Correlation between miR-506 and SNAI2, E-cadherin, and VIM expression and prognosis in multiple serous OvCa cohorts

Next, we sought to explore the mechanisms for the attenuated expression of miR-506 in patients with poor clinical outcome. Integrated analysis of copy number and miRNA expression data in TCGA showed miR-506 expression was not associated with copy number alterations. Interestingly, we performed a demethylation experiment by treating ovarian cancer cells with 5-azaC and found an induction of miR-506 (Figure S6A). To more directly evaluate the methylation status of the miR-506 promoter in serous OvCa patient tumors, we identified five CpG sites in the promoter region of miR-506 (Figure S6B). Although the TCGA methylation microarray does not contain the five sites that would allow us to directly evaluate the methylation status of the miR-506 promoter in the TCGA data, we performed quantitative pyrosequencing following sodium bisulfate treatment of DNAs isolated from the ovarian cancer tissues in the Tianjin cohort. Our results showed that among the five methylation sites we interrogated, two displayed trends of negative correlation between methylation and miR-506 expression (p=0.06 and 0.15 for site #5 and #1, respectively, Figure S6C).

Systematic delivery of miR506 inhibited SNAI2 and VIM and induced E-cadherin expression in vivo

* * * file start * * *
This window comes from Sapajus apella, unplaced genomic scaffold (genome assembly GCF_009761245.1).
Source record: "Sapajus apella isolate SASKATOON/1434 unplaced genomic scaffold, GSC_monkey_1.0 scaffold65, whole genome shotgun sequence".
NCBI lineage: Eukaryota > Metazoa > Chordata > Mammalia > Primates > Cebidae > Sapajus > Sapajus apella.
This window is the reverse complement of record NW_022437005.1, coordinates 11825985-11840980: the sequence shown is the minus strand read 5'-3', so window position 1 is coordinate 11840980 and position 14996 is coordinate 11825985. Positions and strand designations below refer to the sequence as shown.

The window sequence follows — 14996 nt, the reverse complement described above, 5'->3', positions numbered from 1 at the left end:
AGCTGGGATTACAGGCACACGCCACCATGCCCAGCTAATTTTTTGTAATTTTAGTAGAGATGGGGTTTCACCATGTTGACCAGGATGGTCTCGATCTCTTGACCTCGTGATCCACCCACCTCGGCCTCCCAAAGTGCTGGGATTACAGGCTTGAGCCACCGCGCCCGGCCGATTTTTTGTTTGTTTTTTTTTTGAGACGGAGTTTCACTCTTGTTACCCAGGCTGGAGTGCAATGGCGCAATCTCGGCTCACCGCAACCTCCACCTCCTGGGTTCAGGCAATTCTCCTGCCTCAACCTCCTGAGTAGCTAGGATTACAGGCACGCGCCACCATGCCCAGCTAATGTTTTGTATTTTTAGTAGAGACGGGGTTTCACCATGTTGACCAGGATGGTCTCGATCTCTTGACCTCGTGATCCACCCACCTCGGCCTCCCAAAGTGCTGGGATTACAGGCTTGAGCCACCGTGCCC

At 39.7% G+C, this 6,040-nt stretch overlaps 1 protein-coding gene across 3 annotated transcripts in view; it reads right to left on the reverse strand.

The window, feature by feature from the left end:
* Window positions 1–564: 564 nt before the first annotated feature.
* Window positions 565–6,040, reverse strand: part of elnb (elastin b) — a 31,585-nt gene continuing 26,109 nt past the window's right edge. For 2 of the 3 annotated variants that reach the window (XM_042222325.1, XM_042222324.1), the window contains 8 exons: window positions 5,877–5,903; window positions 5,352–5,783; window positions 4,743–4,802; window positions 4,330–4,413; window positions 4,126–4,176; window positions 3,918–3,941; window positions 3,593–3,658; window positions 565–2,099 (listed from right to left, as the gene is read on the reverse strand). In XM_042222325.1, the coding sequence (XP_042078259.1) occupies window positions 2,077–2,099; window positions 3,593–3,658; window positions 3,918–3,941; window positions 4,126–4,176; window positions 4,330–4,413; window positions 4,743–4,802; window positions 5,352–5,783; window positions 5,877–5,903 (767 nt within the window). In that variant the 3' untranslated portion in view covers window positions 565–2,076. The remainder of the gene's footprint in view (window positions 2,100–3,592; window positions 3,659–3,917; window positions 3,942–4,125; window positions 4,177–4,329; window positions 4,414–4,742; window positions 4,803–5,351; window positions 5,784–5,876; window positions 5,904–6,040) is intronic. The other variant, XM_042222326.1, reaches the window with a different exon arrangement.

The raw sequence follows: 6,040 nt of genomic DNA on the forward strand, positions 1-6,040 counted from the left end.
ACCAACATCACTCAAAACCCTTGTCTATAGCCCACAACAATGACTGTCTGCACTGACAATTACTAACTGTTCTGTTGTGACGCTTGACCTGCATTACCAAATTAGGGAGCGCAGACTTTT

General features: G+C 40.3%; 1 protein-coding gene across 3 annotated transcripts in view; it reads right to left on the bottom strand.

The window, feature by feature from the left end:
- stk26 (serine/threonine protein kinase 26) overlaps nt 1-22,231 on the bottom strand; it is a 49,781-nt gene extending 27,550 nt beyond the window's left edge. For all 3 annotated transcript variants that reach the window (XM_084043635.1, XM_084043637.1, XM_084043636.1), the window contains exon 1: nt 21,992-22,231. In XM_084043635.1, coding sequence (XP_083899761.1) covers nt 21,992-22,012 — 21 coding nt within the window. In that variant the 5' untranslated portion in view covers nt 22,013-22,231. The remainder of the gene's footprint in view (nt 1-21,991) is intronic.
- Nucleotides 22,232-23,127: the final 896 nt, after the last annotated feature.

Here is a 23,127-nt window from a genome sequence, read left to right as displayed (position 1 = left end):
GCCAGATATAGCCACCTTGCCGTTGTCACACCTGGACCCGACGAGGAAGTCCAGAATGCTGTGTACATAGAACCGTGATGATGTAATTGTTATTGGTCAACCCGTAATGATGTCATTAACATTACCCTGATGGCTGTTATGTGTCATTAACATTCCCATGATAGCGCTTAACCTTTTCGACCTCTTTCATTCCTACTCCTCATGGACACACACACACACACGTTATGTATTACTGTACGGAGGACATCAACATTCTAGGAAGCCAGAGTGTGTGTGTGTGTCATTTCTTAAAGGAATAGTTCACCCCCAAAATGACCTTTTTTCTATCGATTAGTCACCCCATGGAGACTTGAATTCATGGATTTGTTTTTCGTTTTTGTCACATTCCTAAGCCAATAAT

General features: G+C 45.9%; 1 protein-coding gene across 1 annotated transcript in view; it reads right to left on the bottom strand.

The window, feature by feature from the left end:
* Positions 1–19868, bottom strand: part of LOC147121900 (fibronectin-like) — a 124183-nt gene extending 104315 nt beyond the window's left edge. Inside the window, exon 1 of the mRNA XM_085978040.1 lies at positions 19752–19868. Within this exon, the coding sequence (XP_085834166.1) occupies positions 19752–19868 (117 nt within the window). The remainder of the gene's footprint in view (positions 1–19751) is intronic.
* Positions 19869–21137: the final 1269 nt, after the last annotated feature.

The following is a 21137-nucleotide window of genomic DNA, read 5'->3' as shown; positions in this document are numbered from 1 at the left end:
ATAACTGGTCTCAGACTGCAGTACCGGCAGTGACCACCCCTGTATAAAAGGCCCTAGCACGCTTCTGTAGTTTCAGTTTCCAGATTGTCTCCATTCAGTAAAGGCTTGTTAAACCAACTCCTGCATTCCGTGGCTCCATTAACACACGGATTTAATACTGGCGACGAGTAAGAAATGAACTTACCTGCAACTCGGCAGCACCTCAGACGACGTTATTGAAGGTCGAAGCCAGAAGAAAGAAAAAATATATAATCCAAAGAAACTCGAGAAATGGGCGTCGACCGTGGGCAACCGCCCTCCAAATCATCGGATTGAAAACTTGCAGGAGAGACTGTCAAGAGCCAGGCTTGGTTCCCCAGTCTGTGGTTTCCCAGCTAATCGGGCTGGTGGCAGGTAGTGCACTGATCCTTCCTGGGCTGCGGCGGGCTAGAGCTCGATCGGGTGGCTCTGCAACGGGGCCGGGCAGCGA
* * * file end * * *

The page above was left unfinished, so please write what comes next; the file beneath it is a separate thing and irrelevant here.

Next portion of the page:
To further verify miR-506’s role and to determine the therapeutic efficacy of miR-506, we established OvCa orthotopic mouse models using two serous OvCa cell lines (SKOV3-IP1 and HeyA8-IP1, See Experimental Procedures for details). These two sublines were generated from ascites developed in nu/nu mouse by administering an intraperitoneal injection of SKOV3 and HeyA8, as described previously (Xu et al., 1999). For both models, delivery of miR-506 incorporated in DOPC nanoliposomes (miR-506-DOPC) resulted in a significant reduction in the number of tumor nodules (75% reduction in HeyA8-IP1; p = 0.009 and 48% reduction in SKOV3-IP1; p = 0.01; Figures 7A and B) and tumor weight (78% reduction in HeyA8-IP1, p = 0.004; and 53% reduction in SKOV3-IP1, p = 0.01; Figure 7C) compared with miR-Ctrl. We further performed immunohistochemical staining of SNAI2, E-cadherin, and VIM in the tumors to determine whether systemic delivery of miR-506 affected the expression of these EMT markers. For each model, representative sections with the staining of SNAI2, E-cadherin, and VIM were shown (Figure 7D). Compared with miR-Ctrl, miR-506 treatment significantly suppressed SNAI2 (58% reduction in HeyA8-IP1 and 68% reduction in SKOV3-IP1 models; p<0.05, Figure 7E) and VIM (30% reduction in both models, p<0.05, Figure 7E), and significantly induced E-cadherin (200% induction in HeyA8-IP1 and 120% induction in SKOV3-IP1; p<0.05, Figure 7E). These results showed that nanoparticle delivery of miR-506 may serve as potential therapeutic intervention for OvCa patients.